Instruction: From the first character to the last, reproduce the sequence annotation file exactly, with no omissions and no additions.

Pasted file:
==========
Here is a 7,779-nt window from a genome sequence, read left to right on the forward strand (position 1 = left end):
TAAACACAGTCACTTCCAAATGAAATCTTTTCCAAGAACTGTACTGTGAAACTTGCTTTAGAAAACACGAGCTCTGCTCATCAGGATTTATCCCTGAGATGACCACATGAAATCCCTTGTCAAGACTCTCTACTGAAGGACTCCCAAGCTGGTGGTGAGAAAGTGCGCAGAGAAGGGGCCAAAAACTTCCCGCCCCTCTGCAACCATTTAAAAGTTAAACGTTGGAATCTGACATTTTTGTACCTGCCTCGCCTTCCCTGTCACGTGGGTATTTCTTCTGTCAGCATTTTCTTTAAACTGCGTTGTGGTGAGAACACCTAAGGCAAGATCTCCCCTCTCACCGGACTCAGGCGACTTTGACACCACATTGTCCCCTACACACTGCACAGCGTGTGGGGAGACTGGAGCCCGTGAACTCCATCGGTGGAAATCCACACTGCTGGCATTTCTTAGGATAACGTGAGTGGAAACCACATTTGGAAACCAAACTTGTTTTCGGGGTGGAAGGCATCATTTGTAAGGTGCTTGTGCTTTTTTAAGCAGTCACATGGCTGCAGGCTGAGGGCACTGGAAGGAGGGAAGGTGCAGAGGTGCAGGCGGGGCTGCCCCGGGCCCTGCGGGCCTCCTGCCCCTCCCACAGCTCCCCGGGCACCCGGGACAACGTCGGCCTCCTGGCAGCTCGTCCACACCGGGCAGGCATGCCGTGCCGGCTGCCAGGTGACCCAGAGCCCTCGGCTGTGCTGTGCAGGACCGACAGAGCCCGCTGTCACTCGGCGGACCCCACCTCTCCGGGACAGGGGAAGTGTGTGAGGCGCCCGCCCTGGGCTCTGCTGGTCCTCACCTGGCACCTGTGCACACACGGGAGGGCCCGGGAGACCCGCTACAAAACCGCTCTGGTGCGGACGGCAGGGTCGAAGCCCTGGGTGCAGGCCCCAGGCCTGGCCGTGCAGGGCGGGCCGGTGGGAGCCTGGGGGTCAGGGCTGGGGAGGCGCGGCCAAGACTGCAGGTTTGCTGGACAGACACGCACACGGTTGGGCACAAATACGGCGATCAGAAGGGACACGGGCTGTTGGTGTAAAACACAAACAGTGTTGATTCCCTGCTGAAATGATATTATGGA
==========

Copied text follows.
Here is a 7,779-nt window from a genome sequence, read left to right on the forward strand (position 1 = left end):
TAAACACAGTCACTTCCAAATGAAATCTTTTCCAAGAACTGTACTGTGAAACTTGCTTTAGAAAACACGAGCTCTGCTCATCAGGATTTATCCCTGAGATGACCACATGAAATCCCTTGTCAAGACTCTCTACTGAAGGACTCCCAAGCTGGTGGTGAGAAAGTGCGCAGAGAAGGGGCCAAAAACTTCCCGCCCCTCTGCAACCATTTAAAAGTTAAACGTTGGAATCTGACATTTTTGTACCTGCCTCGCCTTCCCTGTCACGTGGGTATTTCTTCTGTCAGCATTTTCTTTAAACTGCGTTGTGGTGAGAACACCTAAGGCAAGATCTCCCCTCTCACCGGACTCAGGCGACTTTGACACCACATTGTCCCCTACACACTGCACAGCGTGTGGGGAGACTGGAGCCCGTGAACTCCATCGGTGGAAATCCACACTGCTGGCATTTCTTAGGATAACGTGAGTGGAAACCACATTTGGAAACCAAACTTGTTTTCGGGGTGGAAGGCATCATTTGTAAGGTGCTTGTGCTTTTTTAAGCAGTCACATGGCTGCAGGCTGAGGGCACTGGAAGGAGGGAAGGTGCAGAGGTGCAGGCGGGGCTGCCCCGGGCCCTGCGGGCCTCCTGCCCCTCCCACAGCTCCCCGGGCACCCGGGACAACGTCGGCCTCCTGGCAGCTCGTCCACACCGGGCAGGCATGCCGTGCCGGCTGCCAGGTGACCCAGAGCCCTCGGCTGTGCTGTGCAGGACCGACAGAGCCCGCTGTCACTCGGCGGACCCCACCTCTCCGGGACAGGGGAAGTGTGTGAGGCGCCCGCCCTGGGCTCTGCTGGTCCTCACCTGGCACCTGTGCACACACGGGAGGGCCCGGGAGACCCGCTACAAAACCGCTCTGGTGCGGACGGCAGGGTCGAAGCCCTGGGTGCAGGCCCCAGGCCTGGCCGTGCAGGGCGGGCCGGTGGGAGCCTGGGGGTCAGGGCTGGGGAGGCGCGGCCAAGACTGCAGGTTTGCTGGACAGACACGCACACGGTTGGGCACAAATACGGCGATCAGAAGGGACACGGGCTGTTGGTGTAAAACACAAACAGTGTTGATTCCCTGCTGAAATGATATTATGGA